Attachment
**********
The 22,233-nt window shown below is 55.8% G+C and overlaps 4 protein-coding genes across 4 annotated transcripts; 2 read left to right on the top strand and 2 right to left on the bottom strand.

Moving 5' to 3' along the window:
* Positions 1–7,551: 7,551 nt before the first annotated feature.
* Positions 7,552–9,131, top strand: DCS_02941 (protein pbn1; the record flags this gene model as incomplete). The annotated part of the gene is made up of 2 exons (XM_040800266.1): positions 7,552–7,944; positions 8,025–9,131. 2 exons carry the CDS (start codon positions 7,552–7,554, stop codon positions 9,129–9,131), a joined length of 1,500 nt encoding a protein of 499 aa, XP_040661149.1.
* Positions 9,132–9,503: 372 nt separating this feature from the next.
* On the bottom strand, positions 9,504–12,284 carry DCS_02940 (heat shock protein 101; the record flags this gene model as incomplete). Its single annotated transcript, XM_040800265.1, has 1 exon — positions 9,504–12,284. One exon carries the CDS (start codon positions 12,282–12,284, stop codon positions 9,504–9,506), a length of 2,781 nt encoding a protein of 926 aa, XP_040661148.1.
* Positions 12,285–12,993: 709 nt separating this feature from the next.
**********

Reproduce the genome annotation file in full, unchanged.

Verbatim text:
The 22,233-nt window shown below is 55.8% G+C and overlaps 4 protein-coding genes across 4 annotated transcripts; 2 read left to right on the top strand and 2 right to left on the bottom strand.

Moving 5' to 3' along the window:
* Positions 1–7,551: 7,551 nt before the first annotated feature.
* Positions 7,552–9,131, top strand: DCS_02941 (protein pbn1; the record flags this gene model as incomplete). The annotated part of the gene is made up of 2 exons (XM_040800266.1): positions 7,552–7,944; positions 8,025–9,131. 2 exons carry the CDS (start codon positions 7,552–7,554, stop codon positions 9,129–9,131), a joined length of 1,500 nt encoding a protein of 499 aa, XP_040661149.1.
* Positions 9,132–9,503: 372 nt separating this feature from the next.
* On the bottom strand, positions 9,504–12,284 carry DCS_02940 (heat shock protein 101; the record flags this gene model as incomplete). Its single annotated transcript, XM_040800265.1, has 1 exon — positions 9,504–12,284. One exon carries the CDS (start codon positions 12,282–12,284, stop codon positions 9,504–9,506), a length of 2,781 nt encoding a protein of 926 aa, XP_040661148.1.
* Positions 12,285–12,993: 709 nt separating this feature from the next.